Since winning the crown, the former Miss Venezuela went from 118 pounds to — well — a number that kept growing like the size of the fish that got away.

There were calls to take away her crown but the pageant encouraged her instead to get her weight down. Trump’s supposedly horrific remarks were made in the context of a generally jovial atmosphere. CNN’s report ended with Trump telling a “rowdy pool of reporters” that “A lot of you folks have weight problems. I hate to tell you.”

She was Miss Universe. She put on “nearly 60 pounds,” according to CNN. Trump, who chaired the pageant or whatever, made many remarks about it. Some people think this is an issue of more relevance than, oh I don’t know, Hillary Clinton’s Syria policy. The rest just know it’s far easier and more entertaining to run the “War on Women” playbook that was so successful for the Democrats and their wholly controlled mainstream media establishment.

The New York Times‘ Michael Barbaro and Meghan Twohey published a breathless piece headlined “Shamed and Angry: Alicia Machado, a Miss Universe Mocked by Donald Trump.”

“Good Morning America” bought the Clinton spin hook, line and sinker. “Donald Trump hasn’t changed since fat-shaming me in 1996, Alicia Machado says.”

A check of Lexis-Nexis on Thursday morning, less than 72 hours after Clinton unveiled her campaign message, showed that CNN transcripts had 46 mentions of Machado, CNN.com another 27, and CNN Wire with another 23. The New York Times has already run 11 stories around Machado, the Associated Press as many as 17, the Los Angeles Times with five, the Washington Post with five, and more in the Chicago Tribune, NPR’s “All Things Considered,” the San Francisco Chronicle, the Arizona Republic, the Atlanta Journal-Constitution, the Boston Globe, CBS News, the St. Louis Post-Dispatch, and even smaller papers such as the Tulare Advance-Register.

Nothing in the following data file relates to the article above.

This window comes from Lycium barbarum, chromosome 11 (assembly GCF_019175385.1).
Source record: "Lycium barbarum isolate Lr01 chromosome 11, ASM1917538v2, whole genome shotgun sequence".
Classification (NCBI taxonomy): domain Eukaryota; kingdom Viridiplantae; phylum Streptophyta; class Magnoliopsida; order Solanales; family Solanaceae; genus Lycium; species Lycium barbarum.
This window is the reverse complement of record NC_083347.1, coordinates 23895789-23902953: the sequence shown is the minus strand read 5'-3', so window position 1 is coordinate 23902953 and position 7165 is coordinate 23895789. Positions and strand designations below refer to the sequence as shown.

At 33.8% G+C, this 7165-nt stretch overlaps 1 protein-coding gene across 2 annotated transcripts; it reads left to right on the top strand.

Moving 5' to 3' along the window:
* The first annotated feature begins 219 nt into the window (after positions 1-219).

It was immediate and it was everywhere. That’s not a coincidence. That’s coordination.

The Intercept’s Lee Fang provided some helpful facts showing how the media and the Clinton campaign work together seamlessly to force narratives helpful to the Clinton campaign:

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It’s interesting that Frank Thorp V, the “Producer & Off-Air Reporter covering 2016 at @NBCNews” is fully aware that this story is being generated as a public relations campaign by the Clinton campaign, and is tweeting about it regularly:

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Less Groupthink, Please

It’s certainly fine and good to use things candidates say as hooks for stories. But the media should do it evenly, and not by being beholden to whichever public relations firm has the most employees embedded, if you know what I mean, with members of the Clinton campaign.